Nothing. There was really nothing on Google about this thing. Most results showed just a collaboration app that unfortunately shared the name.
“What’s so exciting about a collaboration app?” I thought to myself.
Oh, well. Forgotten and onto the next shiny thing on my feed.
A couple of weeks later, the name surged on my feed once again. This time, not just once but way too many times. I tried to download it but I couldn’t find it. What was this thing everyone was now talking about?
Enter FOMO, also known as Fear Of Missing Out.
As much as we humans don’t like to admit it, it’s true.
“If this is so popular how come I don’t know about it?,” I thought to myself. “Worse. How come I haven’t been invited yet?” I felt a sudden heart wreck and tried to brush it off and stay cool. “Who needs more social media anyways, right?”
Soreness at its best.
Little did I know that this thing, as big as it felt, was really just as tiny as a grain of sand.
In fact, I noticed an interesting trend. Virtually everyone on my digital social circle, — aka the people I follow on Twitter because of our mutual tech and startup interests — knew and craved the app. Outside of that small niche, not a single one of my friends did.
I was perplexed. Because I spend too much time online interacting with people within that small niche, Clubhouse felt like a nuclear bomb. It felt like the whole world knew about it. Yet, outside of the tech world, no one did.
“That is segmentation, targeting and positioning done right,” I told myself, before realizing that was a super-nerdy thought.
But indeed, Clubhouse did an amazing job. Usually, people say, “well what’s the point of segmenting and targeting a single niche? Why would I turn down a sale or download from someone out of that niche?”
Well, it turns out Clubhouse literally turned them down. And this extremely viral effect felt like a Tsunami for the people within the bubble of each segment.
Another key part of its massive growth was the careful selection of its first users. “Do things that don’t scale,” usually sounds like B2B advice, but Clubhouse proved consumer companies need to do that, too.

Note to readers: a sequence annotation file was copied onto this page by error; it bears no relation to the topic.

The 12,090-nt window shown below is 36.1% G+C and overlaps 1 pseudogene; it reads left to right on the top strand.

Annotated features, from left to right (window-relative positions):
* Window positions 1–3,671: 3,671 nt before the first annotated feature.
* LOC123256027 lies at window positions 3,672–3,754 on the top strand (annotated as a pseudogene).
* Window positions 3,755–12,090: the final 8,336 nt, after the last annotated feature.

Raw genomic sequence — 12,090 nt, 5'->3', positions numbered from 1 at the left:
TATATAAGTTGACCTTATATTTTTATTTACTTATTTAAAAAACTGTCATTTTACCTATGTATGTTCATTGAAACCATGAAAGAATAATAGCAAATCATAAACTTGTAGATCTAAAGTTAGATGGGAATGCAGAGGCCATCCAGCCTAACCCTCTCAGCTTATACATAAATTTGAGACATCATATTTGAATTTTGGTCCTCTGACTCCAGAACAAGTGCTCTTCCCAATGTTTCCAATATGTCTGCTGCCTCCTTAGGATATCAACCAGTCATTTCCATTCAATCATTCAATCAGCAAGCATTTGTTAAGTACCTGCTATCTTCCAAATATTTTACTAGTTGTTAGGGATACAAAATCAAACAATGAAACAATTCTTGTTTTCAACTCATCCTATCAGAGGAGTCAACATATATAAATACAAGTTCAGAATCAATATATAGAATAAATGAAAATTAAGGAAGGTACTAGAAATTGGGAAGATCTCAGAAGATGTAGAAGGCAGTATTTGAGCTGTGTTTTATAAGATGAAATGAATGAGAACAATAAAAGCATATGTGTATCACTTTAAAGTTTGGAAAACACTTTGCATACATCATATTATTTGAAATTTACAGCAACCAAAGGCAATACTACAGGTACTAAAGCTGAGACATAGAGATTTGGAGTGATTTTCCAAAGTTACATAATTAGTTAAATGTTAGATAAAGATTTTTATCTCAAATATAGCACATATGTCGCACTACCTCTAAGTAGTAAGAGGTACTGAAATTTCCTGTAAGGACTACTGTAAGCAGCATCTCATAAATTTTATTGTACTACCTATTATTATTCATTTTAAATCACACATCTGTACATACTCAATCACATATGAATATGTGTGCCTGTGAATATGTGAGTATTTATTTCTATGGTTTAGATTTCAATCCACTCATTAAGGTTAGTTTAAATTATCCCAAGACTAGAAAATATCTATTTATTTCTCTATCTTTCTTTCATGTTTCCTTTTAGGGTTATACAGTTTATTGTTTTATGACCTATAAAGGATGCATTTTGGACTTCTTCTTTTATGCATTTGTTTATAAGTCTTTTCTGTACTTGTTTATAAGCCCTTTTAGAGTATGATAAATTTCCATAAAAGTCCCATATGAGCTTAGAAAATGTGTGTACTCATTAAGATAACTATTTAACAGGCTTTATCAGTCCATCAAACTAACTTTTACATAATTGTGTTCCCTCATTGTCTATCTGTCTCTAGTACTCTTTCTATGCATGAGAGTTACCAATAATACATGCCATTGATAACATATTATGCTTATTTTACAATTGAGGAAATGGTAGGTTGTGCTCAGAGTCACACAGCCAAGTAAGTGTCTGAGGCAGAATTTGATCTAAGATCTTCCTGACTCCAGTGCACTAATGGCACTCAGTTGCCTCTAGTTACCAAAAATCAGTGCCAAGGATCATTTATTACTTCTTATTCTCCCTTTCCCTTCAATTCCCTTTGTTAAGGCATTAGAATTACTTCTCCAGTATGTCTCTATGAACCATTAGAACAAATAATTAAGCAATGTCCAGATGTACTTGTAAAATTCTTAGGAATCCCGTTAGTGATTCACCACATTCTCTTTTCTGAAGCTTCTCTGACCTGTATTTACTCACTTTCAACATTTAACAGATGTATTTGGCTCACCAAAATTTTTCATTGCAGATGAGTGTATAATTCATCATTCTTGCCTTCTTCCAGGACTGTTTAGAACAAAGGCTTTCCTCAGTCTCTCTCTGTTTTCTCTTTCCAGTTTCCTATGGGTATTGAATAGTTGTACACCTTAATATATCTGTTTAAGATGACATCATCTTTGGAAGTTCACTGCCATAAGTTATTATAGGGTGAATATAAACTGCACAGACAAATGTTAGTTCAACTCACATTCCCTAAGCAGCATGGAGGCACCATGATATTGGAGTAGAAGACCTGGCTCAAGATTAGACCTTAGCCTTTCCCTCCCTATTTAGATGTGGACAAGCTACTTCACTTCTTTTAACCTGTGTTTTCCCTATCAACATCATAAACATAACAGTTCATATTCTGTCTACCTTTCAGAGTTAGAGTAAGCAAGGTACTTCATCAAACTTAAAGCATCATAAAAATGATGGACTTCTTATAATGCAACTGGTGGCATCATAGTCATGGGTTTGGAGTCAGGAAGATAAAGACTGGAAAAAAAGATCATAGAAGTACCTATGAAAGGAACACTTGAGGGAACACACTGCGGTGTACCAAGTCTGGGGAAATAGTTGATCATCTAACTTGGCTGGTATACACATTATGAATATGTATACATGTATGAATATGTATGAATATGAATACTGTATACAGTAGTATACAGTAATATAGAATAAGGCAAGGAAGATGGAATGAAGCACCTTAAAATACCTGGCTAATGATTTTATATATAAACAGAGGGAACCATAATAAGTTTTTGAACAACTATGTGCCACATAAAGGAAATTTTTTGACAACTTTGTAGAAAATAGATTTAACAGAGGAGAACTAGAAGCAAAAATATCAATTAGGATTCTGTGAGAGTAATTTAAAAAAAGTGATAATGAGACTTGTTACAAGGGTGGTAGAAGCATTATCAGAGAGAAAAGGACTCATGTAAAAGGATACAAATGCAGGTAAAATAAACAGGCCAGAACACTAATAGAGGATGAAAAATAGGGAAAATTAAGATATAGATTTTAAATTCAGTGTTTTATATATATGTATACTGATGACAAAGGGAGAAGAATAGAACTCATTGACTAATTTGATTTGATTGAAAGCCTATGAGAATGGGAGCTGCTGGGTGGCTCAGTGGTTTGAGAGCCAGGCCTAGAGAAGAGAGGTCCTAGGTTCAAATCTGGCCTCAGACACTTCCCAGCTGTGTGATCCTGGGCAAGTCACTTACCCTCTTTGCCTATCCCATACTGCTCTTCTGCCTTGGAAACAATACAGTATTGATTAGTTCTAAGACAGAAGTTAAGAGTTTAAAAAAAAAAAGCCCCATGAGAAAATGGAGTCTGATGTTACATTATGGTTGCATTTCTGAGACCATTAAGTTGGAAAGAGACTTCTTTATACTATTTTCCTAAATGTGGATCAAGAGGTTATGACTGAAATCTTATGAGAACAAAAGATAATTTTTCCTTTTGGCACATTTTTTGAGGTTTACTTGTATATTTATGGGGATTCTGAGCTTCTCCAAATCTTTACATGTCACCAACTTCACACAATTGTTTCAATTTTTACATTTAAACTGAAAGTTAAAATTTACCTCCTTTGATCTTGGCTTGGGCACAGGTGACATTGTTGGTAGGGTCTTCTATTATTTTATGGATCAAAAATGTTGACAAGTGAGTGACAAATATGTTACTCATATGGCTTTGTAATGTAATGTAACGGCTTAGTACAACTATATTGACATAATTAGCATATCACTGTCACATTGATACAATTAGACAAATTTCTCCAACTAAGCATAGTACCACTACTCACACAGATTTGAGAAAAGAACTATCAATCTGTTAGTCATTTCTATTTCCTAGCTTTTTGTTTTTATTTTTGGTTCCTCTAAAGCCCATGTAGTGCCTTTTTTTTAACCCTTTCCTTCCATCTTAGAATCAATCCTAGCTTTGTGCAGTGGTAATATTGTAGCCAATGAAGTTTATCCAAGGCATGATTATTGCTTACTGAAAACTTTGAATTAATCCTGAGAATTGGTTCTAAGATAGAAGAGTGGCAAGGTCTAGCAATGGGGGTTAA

By enabling the app to a handful of influential people in the tech industry, followers and people who admire these leaders couldn’t help but feel the need to be there and listen to their heroes in real-time.
Fast forward two weeks, I got in. Immediately, there’s a feeling of power that comes with it. I suddenly threw my shoulders back and lifted my chin up.
Being “in the club” and being able to listen to big names drop knowledge bombs every few seconds was an incomparable feeling. I immediately understood the hype.
After dominating the tech circle, these influential leaders invited other leaders in tangential segments. We started seeing Hollywood people, marketing gurus, rappers and DJs (not sure you can say Rappers are tangential to Silicon Valley techies, but you get the point).
Gradually, people who followed these leaders in their respective industries started getting in the line and joining the app. Successfully, they were conquering other clearly delimited niches and every time quicker than the previous one.
Today, Clubhouse has more than 5 million users, it’s starting to open up to mass audiences. And as a water hose whose end has been pressured by a thumb for a long time, it’ll eventually turn into a rapid and pressurized current.
How to create an STP marketing strategy process?
After the great marketing lesson from Clubhouse, let’s dissect how they might have gone on with their STP strategy and how you can replicate it yourself.
Bear in mind, this is me reverse-engineering Clubhouse’s strategy, but it’s not necessarily an objective and thorough analysis.
Observe the total universe of potential segments and label them with a mix of methods to come up with a semi-persona.
The first step is always to observe and brainstorm who would use your product and who wouldn’t. In the case of Clubhouse, it’s quite obvious that this isn’t for elderly users, it’s also not that great for kids and teens.
If you mix up demographic segmentation, psychographic segmentation and needs-based segmentation you could come up with a pretty clear picture of several subcultures and niches.
For instance, they could go after the techies, Hollywood people, traders, musicians and artists, or even new parents. Obviously, there are a thousand other segments, and one could approach this in a million different ways.